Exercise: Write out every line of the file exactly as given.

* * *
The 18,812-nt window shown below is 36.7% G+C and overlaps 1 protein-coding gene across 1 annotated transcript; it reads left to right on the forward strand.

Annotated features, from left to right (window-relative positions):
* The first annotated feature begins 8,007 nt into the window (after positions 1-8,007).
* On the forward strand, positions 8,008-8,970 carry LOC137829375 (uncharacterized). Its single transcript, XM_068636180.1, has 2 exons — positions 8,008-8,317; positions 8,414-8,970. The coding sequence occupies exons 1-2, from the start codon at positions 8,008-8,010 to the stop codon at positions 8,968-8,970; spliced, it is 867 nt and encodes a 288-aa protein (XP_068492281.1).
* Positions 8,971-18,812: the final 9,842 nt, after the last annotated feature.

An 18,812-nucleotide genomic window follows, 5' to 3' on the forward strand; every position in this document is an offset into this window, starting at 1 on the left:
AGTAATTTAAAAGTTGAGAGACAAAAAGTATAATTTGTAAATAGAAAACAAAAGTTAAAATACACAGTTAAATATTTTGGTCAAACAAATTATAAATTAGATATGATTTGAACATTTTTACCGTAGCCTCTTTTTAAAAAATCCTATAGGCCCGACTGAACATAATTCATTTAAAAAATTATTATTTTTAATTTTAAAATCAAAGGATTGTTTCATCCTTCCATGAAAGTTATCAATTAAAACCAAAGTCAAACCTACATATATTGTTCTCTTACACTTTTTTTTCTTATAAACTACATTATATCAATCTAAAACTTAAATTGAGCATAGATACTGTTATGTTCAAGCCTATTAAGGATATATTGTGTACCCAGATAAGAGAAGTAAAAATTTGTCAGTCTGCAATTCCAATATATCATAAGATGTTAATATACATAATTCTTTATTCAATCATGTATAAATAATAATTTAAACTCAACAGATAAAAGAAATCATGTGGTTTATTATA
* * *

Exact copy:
The 18,812-nt window shown below is 36.7% G+C and overlaps 1 protein-coding gene across 1 annotated transcript; it reads left to right on the forward strand.

Annotated features, from left to right (window-relative positions):
* The first annotated feature begins 8,007 nt into the window (after positions 1-8,007).
* On the forward strand, positions 8,008-8,970 carry LOC137829375 (uncharacterized). Its single transcript, XM_068636180.1, has 2 exons — positions 8,008-8,317; positions 8,414-8,970. The coding sequence occupies exons 1-2, from the start codon at positions 8,008-8,010 to the stop codon at positions 8,968-8,970; spliced, it is 867 nt and encodes a 288-aa protein (XP_068492281.1).
* Positions 8,971-18,812: the final 9,842 nt, after the last annotated feature.

An 18,812-nucleotide genomic window follows, 5' to 3' on the forward strand; every position in this document is an offset into this window, starting at 1 on the left:
AGTAATTTAAAAGTTGAGAGACAAAAAGTATAATTTGTAAATAGAAAACAAAAGTTAAAATACACAGTTAAATATTTTGGTCAAACAAATTATAAATTAGATATGATTTGAACATTTTTACCGTAGCCTCTTTTTAAAAAATCCTATAGGCCCGACTGAACATAATTCATTTAAAAAATTATTATTTTTAATTTTAAAATCAAAGGATTGTTTCATCCTTCCATGAAAGTTATCAATTAAAACCAAAGTCAAACCTACATATATTGTTCTCTTACACTTTTTTTTCTTATAAACTACATTATATCAATCTAAAACTTAAATTGAGCATAGATACTGTTATGTTCAAGCCTATTAAGGATATATTGTGTACCCAGATAAGAGAAGTAAAAATTTGTCAGTCTGCAATTCCAATATATCATAAGATGTTAATATACATAATTCTTTATTCAATCATGTATAAATAATAATTTAAACTCAACAGATAAAAGAAATCATGTGGTTTATTATA